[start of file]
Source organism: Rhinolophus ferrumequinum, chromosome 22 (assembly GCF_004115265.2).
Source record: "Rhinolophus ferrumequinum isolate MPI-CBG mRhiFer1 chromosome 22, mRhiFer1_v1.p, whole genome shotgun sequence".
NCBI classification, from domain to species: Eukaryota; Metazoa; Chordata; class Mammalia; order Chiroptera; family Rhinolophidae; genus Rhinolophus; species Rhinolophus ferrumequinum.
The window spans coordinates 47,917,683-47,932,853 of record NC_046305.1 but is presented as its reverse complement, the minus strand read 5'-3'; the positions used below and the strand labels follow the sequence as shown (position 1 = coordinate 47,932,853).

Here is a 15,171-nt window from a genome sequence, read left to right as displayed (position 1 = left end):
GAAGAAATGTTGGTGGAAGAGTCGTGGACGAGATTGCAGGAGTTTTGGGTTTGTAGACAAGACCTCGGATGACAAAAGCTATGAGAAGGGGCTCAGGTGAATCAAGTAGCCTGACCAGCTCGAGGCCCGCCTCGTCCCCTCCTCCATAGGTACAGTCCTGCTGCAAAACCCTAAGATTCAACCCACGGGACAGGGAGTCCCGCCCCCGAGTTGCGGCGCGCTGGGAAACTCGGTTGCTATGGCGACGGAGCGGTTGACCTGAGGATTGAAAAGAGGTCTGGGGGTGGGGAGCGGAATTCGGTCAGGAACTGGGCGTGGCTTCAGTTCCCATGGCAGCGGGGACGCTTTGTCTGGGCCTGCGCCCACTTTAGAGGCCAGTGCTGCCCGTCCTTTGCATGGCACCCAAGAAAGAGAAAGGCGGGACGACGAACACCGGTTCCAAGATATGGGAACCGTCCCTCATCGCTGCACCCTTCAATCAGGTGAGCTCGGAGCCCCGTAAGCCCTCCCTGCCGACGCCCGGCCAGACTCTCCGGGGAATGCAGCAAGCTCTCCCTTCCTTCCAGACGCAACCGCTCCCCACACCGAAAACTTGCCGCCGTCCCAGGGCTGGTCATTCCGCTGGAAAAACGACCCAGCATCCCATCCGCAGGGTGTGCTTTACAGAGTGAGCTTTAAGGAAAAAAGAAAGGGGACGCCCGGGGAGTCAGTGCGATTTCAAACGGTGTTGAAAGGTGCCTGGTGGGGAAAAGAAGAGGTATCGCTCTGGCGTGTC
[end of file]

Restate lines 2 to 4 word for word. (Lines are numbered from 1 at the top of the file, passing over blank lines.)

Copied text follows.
Source record: "Rhinolophus ferrumequinum isolate MPI-CBG mRhiFer1 chromosome 22, mRhiFer1_v1.p, whole genome shotgun sequence".
NCBI classification, from domain to species: Eukaryota; Metazoa; Chordata; class Mammalia; order Chiroptera; family Rhinolophidae; genus Rhinolophus; species Rhinolophus ferrumequinum.
The window spans coordinates 47,917,683-47,932,853 of record NC_046305.1 but is presented as its reverse complement, the minus strand read 5'-3'; the positions used below and the strand labels follow the sequence as shown (position 1 = coordinate 47,932,853).